All on Board!



Sea travel in the sixteenth century was deady dangerous. You could be shipwrecked in a storm. You could get becalmed and die of thirst.

There was no reliable method of navigation – navigating by the stars could tell you your latitude (how far north or south you were), but the only way to guess your longitude (how far east or west you were) was by measuring your speed and trying to work out how far you had gone.  Until the late eighteenth century, ships were regularly wrecked because they had miscalculated their longitude so they literally 'bumped into' America.  At other places (for instance off the coast of Ireland), 'wreckers' would lure you onto the rocks by setting up false lights, so they could kill you and steal your cargo.



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Sixteenth century ships:

• Life at Sea      


On board the Nuestra Se๑ora

1  Even when things went smoothly, life on board was a nightmare – as you can see from this description by a Spaniard, Eugenio de Salazar, who sailed across the Atlantic in 1573. 

The Nuestra Se๑ora ('Our Lady') was a small ship, about twenty years old, with a crew of thirty sailors. 

Eugenio wrote to a friend:

To Miranda de Ron:

I write to tell you about my sufferings at sea; though I must admit that they included (thank God) no pirates or shipwrecks.

The movement of the sea upset our stomachs so horribly that we all turned white as ghosts and began to bring up our very souls; we vomited, we gagged, we shot out of our mouths everything which had gone in during the last two days.

A ship is a long narrow city, sharp and pointed at one end, wider at the other; it has its streets, open spaces and dwellings; it is encircled by its walls – that is to say, its planking.  It has one or two fountains, called pumps, the water from which is unfit for tongue to taste, or nostrils to smell.  The dwellings are so closed-in, dark and evil-smelling that they seem more like burial holes, or the caves of Hell.  There is such a complicated network of ropes and rigging that the men inside it are like hens being carried to market.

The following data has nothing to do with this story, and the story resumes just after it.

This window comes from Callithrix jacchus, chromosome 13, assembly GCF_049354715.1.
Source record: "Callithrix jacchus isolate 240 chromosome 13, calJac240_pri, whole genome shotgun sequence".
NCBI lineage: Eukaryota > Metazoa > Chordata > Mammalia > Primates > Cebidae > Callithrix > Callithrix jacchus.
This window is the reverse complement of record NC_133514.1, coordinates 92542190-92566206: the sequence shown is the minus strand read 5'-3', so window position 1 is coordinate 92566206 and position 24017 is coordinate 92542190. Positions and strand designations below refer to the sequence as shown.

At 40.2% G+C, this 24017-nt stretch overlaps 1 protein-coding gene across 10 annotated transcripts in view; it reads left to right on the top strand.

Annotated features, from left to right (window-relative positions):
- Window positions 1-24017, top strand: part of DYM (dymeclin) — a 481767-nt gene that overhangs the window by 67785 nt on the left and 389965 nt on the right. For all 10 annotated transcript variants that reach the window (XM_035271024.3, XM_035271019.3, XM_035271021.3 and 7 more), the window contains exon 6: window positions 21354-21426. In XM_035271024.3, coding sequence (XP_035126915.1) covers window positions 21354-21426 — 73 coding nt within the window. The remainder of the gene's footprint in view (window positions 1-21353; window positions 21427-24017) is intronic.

For game in the neighbourhood there are fine flights of cockroaches, and very good rat-hunting, rats so fierce that when they are cornered they turn on the hunters like wild boars.  There are lice so enormous that sometimes they are seasick and vomit out bits of sailor. 

The sailors are all rogues.  But I have never seen a gang of rogues obey more promptly; for when the captain shouts they come tumbling in a moment, like conjured demons.  Some will be up on the main masts; some riding on the yards, holding on to the sails; some on deck, hauling and gathering; some climbing and swinging about in the rigging like monkeys in the trees. 

And when they hoist the sails – to hear the sailors singing as they works for they hoist to the time of their song. T he leader calls out:

Bu iza – o dio – ayuta not – o que somo – servi soy – o voleamo.

All the others reply in chorus: 'Oh – Oh', and haul away to hoist the sail.

Then I would see the ship's boys emerge from the half-deck with a bundle of cloths.  They spread these out and on them put little mounds of broken biscuit.  They would then place on this 'table' a few beefbones, with bits of sinew clinging to them.  When the meal is laid out, one of the boys sings out: 'All hands to dinner!  If you don't come, you won't eat!'  In a twinkling, out come pouring all the ship's company saying 'Amen' who, without pausing, whip out their knives and daggers and fall upon those poor bones.  It is like an ant heap.  Men and women, young and old, clean and dirty, are all mixed up together.  The people around you will belch or vomit, or break wind, or empty their bowels while you are having your breakfast.

If you want to empty your bowels, you have to hang out over the sea like a cat-burglar clinging to a wall.  Your only hope is to wait until you are desperate.

The worst longing is for something to drink; you are in the middle of the sea, surrounded by water, but they dole it out in thimbles, and all the time you are dying of thirst from eating dried beef and food pickled in salt.

Dona Catalina and the children send their respects and best wishes.

Eugenio de Salazar .



A Tudor Galleon

2  A drawing from the time of an Elizabethan warship.


3  A diagram from an old school textbook.



4  A diagram from my 'Options in History' textbook, A United Kingdom (1997).